Althea Gibson Essay Research Paper As we

Althea Gibson Essay, Research Paper

As we look at our past, we are better able to see the

positive advances that we have made. One of the greatest

obsticles that we have overcome is the barrier of race.

Over the last several decades African Americans have had a

huge impact on many areas of society such as politics,

educatoin and most definately athletics.

On August 27, 1927, Althea Gibson was born. She did

not enter the world to a life of glamor. From the

beginning, her life was a tough one. Her family resided in

Harlem during the 1930?s and 40;s. Times were very

difficult for the young girl. Her family was on welfare and

she, herself was a client of the society for the Prevention

of Cruelty to Children. Because of home life traumas,

Althea frequently skipped school. The times that she did

go, she struggled though the day. While she was growing up,

she also ran away from home numerous times. As any young

child would do, Althea searched for an outlet from the

everyday hardships of school and home life. This is where

she discovered tennis.

It all began at local recreation programs where she

took up table tennis, or ping pong. Althea had talent right

from the beginning. She realized that she, a girl who?s

life had been nothing but rough roads and abrupt turns,

could be good at something. As she continued to gain

interest as well as perfect her table tennis skills, Althea

began to compete, and win several local tournaments.

Because of these victories,Althea began to get noticed. One

man, a musician by the name of Buddy Walker, saw Althea play

one day and had a revolation. He figured that if Althea was

so good at table tennis, then she would excel in regular

tennis as well. At the time, no one realized just how

beneficial this idea would be for the young Harlem girl,

Althea Gibson.

Through donations raised to pay for her membership and

lessons, Althea became a member of an African American club

called the Harlem Cosmopolitian Tennis Club. It was here

that she aquired the skills needed to compete in tennis

matches at a higher, more competative level. At the time

that Althea was emerging as a recognized tennis player,

African American?s opportunities were somewhat limitied.

One organization called the American Tennis Association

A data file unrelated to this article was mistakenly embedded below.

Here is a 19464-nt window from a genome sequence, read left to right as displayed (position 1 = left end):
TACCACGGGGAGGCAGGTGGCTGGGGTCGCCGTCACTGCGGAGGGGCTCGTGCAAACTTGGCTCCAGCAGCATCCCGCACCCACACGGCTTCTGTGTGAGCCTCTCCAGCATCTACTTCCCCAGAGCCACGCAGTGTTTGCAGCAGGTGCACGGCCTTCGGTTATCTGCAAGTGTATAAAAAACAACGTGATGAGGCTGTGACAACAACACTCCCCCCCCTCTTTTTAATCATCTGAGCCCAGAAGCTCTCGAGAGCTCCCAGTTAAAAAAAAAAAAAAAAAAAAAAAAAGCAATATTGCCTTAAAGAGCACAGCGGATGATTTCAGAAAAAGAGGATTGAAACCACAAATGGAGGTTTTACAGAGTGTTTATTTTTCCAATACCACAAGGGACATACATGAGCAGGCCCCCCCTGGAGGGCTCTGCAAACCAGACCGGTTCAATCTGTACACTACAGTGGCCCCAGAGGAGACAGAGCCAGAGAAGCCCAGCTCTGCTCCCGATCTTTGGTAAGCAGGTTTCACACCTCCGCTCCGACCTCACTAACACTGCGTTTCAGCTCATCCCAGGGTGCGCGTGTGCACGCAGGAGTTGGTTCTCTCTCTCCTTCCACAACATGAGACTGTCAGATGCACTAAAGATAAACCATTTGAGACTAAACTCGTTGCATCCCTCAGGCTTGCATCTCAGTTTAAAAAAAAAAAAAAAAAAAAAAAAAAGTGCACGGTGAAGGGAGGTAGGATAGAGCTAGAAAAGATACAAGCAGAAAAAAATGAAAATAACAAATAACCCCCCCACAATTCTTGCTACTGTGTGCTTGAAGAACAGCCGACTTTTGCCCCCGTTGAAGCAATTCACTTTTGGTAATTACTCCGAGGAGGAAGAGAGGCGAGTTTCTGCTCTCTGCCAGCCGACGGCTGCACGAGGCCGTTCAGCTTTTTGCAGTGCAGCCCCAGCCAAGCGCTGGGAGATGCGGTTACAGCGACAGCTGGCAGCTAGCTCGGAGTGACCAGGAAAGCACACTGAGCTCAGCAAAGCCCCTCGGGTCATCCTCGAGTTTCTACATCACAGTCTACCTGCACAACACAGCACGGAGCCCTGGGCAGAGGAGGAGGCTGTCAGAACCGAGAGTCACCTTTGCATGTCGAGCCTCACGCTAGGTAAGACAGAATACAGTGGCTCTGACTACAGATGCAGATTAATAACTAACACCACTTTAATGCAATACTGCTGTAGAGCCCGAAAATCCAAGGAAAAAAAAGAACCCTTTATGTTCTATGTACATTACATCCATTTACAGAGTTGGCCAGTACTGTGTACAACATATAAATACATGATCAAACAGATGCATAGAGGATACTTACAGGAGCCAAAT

provided tounament opportunities for African American tennis

players. In 1942, Althea Gibson had her first landmark

victory when she won first place in womens singlesevent at

the American Tennis Assosiation?s New York State tournament.

Her succes continued to move in a positive direction over

the next few years. Althea went on to win these state

tounaments in 1944 and 1945.

After her victories in New York, she was offered the

opportunity of her lifetime. A well-off man from South

Carolina had been following Althea and was extremely

impressed by what he had seen. He extended her an

invitation to live in his home, attend high school, and of

course, study tennis. Althea attended Florida A&M

University in 1950.

During this time, Althea competed frequently in tennis

tournaments. For ten years consecutively, she won the ATA

(American Tennis Association) womens singles title

(1947-1956). Also while at Florida A&M, she entered

tounaments other than the ATA. Among these was the National

Grass Court Championship where she was the first African

American player, male or fermale, to be allowed to enter

this competition. In 1951, she became the first Africam

American to be invited to participate in the Wimbleton, an

all-England tournament. This was a giant step not only for

Althea herself, but for All African American athletes. In

1956, Althea won the French Open, another highly prestigious

tennis tounament. This year was extremely big for Althea

because she was allowed to participate in a world wide tour

where she was a member of the national tennis team. As time

went on, Althea began to emerge as one of the greatest

tennis players in the wolrd. She won the womens singles as

well as the doubles matches at the Wimbelton. New York

showed its pride in her by throwing a parade in her honor.

Althea wasn?t done yet. Althea continued to climb the

ladder of tennis succes when she won two Wimbelton titles as

well as the national grass title in 1958. That year, Althea

wrote an autobiography entitled ? I Always Wanted to be

Somebody? in which she told of her life, its hardships, and

her ability to beat the odds.

After years of work and numerous victories as well as

world wide recognition, Althea went pro. In 1960, she won

the womens professional title, her first big victory as a

proffesional tennis player. She expanded her horizons after

going pro, as she began to take up golf. She excelled in

golf as well, soon going pro.

Althea Gibson has truely influenced athletics as well

as our society in general. She is the epitome of a woman

who came from behind and succeded. Through her tennis

career, Althea has opened many doors that were previously

closed to her race as well as her gender. She emerged as a

leader who paved the way for the numerous athletes who would

follow in her footsteps for generations to come


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